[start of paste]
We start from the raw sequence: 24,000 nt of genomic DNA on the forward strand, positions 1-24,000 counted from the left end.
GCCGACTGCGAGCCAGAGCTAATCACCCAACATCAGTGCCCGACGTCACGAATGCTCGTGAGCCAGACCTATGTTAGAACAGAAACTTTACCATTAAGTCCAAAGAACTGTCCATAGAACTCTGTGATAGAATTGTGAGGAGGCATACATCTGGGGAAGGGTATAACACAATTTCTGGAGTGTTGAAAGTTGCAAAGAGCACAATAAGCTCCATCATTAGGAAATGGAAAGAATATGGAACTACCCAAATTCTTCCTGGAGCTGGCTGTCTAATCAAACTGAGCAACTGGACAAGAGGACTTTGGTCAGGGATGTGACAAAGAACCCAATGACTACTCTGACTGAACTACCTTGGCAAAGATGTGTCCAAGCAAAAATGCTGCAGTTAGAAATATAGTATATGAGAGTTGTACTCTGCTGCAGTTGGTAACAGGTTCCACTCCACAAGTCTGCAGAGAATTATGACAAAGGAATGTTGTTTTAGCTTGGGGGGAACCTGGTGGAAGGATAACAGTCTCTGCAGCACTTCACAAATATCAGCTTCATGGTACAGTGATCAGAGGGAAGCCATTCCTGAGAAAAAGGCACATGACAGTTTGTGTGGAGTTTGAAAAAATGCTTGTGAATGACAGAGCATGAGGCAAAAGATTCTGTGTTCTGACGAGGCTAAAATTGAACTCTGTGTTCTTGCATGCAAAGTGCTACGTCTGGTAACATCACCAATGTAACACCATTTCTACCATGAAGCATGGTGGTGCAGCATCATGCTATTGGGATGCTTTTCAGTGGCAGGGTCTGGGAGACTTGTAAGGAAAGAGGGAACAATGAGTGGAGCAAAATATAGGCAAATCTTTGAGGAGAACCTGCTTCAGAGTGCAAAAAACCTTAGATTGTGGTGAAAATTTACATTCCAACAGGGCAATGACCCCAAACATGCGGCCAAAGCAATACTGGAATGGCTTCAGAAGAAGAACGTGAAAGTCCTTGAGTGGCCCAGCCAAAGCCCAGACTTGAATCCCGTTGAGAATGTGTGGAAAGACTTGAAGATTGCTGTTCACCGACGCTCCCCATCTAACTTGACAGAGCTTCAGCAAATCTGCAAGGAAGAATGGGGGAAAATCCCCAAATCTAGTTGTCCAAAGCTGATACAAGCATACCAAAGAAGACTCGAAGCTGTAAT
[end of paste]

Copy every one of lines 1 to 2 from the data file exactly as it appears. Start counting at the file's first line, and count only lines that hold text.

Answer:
We start from the raw sequence: 24,000 nt of genomic DNA on the forward strand, positions 1-24,000 counted from the left end.
GCCGACTGCGAGCCAGAGCTAATCACCCAACATCAGTGCCCGACGTCACGAATGCTCGTGAGCCAGACCTATGTTAGAACAGAAACTTTACCATTAAGTCCAAAGAACTGTCCATAGAACTCTGTGATAGAATTGTGAGGAGGCATACATCTGGGGAAGGGTATAACACAATTTCTGGAGTGTTGAAAGTTGCAAAGAGCACAATAAGCTCCATCATTAGGAAATGGAAAGAATATGGAACTACCCAAATTCTTCCTGGAGCTGGCTGTCTAATCAAACTGAGCAACTGGACAAGAGGACTTTGGTCAGGGATGTGACAAAGAACCCAATGACTACTCTGACTGAACTACCTTGGCAAAGATGTGTCCAAGCAAAAATGCTGCAGTTAGAAATATAGTATATGAGAGTTGTACTCTGCTGCAGTTGGTAACAGGTTCCACTCCACAAGTCTGCAGAGAATTATGACAAAGGAATGTTGTTTTAGCTTGGGGGGAACCTGGTGGAAGGATAACAGTCTCTGCAGCACTTCACAAATATCAGCTTCATGGTACAGTGATCAGAGGGAAGCCATTCCTGAGAAAAAGGCACATGACAGTTTGTGTGGAGTTTGAAAAAATGCTTGTGAATGACAGAGCATGAGGCAAAAGATTCTGTGTTCTGACGAGGCTAAAATTGAACTCTGTGTTCTTGCATGCAAAGTGCTACGTCTGGTAACATCACCAATGTAACACCATTTCTACCATGAAGCATGGTGGTGCAGCATCATGCTATTGGGATGCTTTTCAGTGGCAGGGTCTGGGAGACTTGTAAGGAAAGAGGGAACAATGAGTGGAGCAAAATATAGGCAAATCTTTGAGGAGAACCTGCTTCAGAGTGCAAAAAACCTTAGATTGTGGTGAAAATTTACATTCCAACAGGGCAATGACCCCAAACATGCGGCCAAAGCAATACTGGAATGGCTTCAGAAGAAGAACGTGAAAGTCCTTGAGTGGCCCAGCCAAAGCCCAGACTTGAATCCCGTTGAGAATGTGTGGAAAGACTTGAAGATTGCTGTTCACCGACGCTCCCCATCTAACTTGACAGAGCTTCAGCAAATCTGCAAGGAAGAATGGGGGAAAATCCCCAAATCTAGTTGTCCAAAGCTGATACAAGCATACCAAAGAAGACTCGAAGCTGTAAT